Philosophers known as “virtue epistemologists” claim that the goods of the intellectual life—knowledge, wisdom, understanding, etc.—are more easily obtained by persons possessing mature traits of intellectual character, such as open-mindedness, teachability, and intellectual courage, than by persons who lack these virtues or who are marked by their opposing vices. Here I focus on the virtue of “intellectual humility” and ask what relevance it has for the pursuit of scientific knowledge. I argue that intellectually humble scientists have a stronger likelihood of winning knowledge and other intellectual goods than those lacking this virtue. Intellectual humility leads indirectly to scientific insight. It does not super-charge our cognitive powers or improve scientific techniques, so much as it changes scientists themselves in ways that allow them to direct their abilities and practices in more effective ways.
Humility is a contested term. Some thinkers wrongly describe it as thinking oneself as more lowly or less accomplished than is the case. We do not think a surgeon intellectually virtuous who enters the operating theater overcome with humility in this sense. Others describe humility as the capacity to conduct a frank and sober assessment of one’s true strengths and weaknesses. This is not humility, but honesty or truthfulness, which are no doubt aided by humility’s power to suppress forms of pride that obstruct honest self-appraisal.
Humility is a deeply anchored disposition that marks persons remarkably free from pride, or inordinate self-love in its many forms—selfish ambition, snobbishness, conceit, arrogance, and presumption, to name just a few. This is often because excessive self-regard is swamped by a more virtuous concern for knowledge, wisdom, or the well being of others. Humility also works to detect and check the stirrings of pride, where persons might yet be tempted by pride, though in its most mature form, humility does not need to overcome contrary inclinations.
What makes humility intellectual humility, in contrast to the moral humility that suppresses our everyday desires to seek the spotlight? Intellectual virtues, including intellectual humility, are so designated because they are most obviously at work in our intellectual endeavors, in our research, writing, academic conferences, and in everyday forms of intellectual exchange, so that we might obtain intellectual goods—knowledge, understanding, warrant, etc. Intellectual humility opposes forms of pride such as undue concern to dominate others, or excessive resistance to criticism, which often frustrate our quest for the various intellectual goods.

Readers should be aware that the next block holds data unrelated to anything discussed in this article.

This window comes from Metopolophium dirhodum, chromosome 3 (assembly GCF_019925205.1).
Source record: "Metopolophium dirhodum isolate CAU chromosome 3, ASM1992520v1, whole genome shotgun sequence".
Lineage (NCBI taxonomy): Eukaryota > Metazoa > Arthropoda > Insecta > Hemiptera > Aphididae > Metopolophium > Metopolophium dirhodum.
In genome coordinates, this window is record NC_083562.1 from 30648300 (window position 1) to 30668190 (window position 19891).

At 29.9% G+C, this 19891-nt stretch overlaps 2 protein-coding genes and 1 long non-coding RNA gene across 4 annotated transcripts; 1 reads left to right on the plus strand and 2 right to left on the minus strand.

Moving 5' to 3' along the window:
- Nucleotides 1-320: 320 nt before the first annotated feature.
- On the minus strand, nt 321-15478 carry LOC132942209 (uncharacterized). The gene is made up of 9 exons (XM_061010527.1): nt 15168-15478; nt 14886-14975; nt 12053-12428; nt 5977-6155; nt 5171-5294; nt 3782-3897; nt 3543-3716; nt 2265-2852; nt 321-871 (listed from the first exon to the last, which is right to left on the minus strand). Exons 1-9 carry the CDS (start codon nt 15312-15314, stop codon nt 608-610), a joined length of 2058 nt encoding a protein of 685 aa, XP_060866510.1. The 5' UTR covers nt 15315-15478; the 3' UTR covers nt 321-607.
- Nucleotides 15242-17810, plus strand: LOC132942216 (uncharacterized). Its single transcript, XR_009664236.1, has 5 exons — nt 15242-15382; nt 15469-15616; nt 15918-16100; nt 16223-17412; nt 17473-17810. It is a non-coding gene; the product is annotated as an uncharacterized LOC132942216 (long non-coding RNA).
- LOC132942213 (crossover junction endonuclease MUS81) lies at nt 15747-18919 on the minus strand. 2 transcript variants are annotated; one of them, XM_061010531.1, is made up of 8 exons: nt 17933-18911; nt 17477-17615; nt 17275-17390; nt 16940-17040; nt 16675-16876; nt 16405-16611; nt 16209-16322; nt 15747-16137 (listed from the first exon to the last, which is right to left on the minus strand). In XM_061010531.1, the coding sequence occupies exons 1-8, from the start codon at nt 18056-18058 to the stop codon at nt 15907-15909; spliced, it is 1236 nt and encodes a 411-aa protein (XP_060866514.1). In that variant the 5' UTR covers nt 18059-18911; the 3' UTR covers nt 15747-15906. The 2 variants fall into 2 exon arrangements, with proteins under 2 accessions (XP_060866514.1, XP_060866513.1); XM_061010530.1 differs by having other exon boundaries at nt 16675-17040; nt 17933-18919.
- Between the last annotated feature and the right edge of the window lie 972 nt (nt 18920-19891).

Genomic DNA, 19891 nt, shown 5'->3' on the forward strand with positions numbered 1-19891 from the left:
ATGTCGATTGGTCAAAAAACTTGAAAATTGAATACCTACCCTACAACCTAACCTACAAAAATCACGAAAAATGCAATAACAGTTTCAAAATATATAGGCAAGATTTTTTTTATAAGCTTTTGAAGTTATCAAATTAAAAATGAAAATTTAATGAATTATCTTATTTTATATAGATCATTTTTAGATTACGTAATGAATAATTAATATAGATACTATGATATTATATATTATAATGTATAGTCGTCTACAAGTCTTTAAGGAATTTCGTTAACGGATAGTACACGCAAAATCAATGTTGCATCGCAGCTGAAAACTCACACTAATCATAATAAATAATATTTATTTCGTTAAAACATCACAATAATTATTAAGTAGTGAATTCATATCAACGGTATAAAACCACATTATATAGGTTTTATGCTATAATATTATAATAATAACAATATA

Some Species of Pride and Their Effects on Scientists and Scientific Practice
Snobbishness and chauvinism share a disposition to associate oneself in thought and practice with superior persons while looking down one’s nose or depreciating persons or classes of persons of lesser rank. Scientific researchers display the intellectual variant of this vice when they unduly suppose their own school of thought, their own way of thinking and doing so superior to the alternatives that they unjustifiably dismiss other points of view, methodologies, or practices. We might imagine snobbish Freudians looking down upon the therapeutic techniques of behaviorist or humanistic psychologists. In doing so, however, they risk losing out on insights that might supplement or even correct Freudian practice. One of intellectual chauvinism’s more extreme forms leads to scientism, the view that only the empirical, experimental methods of the physical sciences yield true knowledge, leaving all other academic disciplines to traffic merely in opinion. So construed, this form of intellectual pride fosters closed-mindedness that risks cutting us off from persons and ideas that potentially contribute to our growth in intellectual goods.
In contrast to ideological chauvinism, world-renowned primatologist, Jane Goodall testifies that her research into chimpanzees, at times grueling and dangerous, and spanning over thirty years, would never have succeeded had she not ignored the prevailing dogma of the scientist as utterly dispassionate, impartial observer. By her own admission, Jane Goodall loved the very things she sought to understand. She loved the chimps, named them, spent years cultivating their trust, and only then, she insists, was she able to witness chimp behaviors no other human had observed. Her intellectual achievements were won, in part, because she resisted the conventional orthodoxy of scientist as dispassionate observer, so dominant in her day.
Conceit is a form of pride that moves people to form an unwarranted high opinion of their merits and excellences. It is easy to imagine that a conceited scientist suffering from an exaggerated sense of his own brilliance would resist criticism more readily than a scientist whose humility protected him from this form of pride. Paradigmatically, all scientific results must be reproducible, and the system of checks and balances constitutive of good scientific practice frequently corrects earlier results. Articles must be refereed, data assessed for accuracy, and experimental results reproduced. So it is integral to science, as a self-correcting discipline, to receive criticism, and to be prepared to admit that some particular theory or practice is incomplete or incorrect.
Suitably humble scientists are alive to the possibility that their expectations about how nature should behave may be wrong. Philosopher of science Israel Scheffler dubs this openness to correction “a capacity for surprise,” to which intellectual humility surely contributes.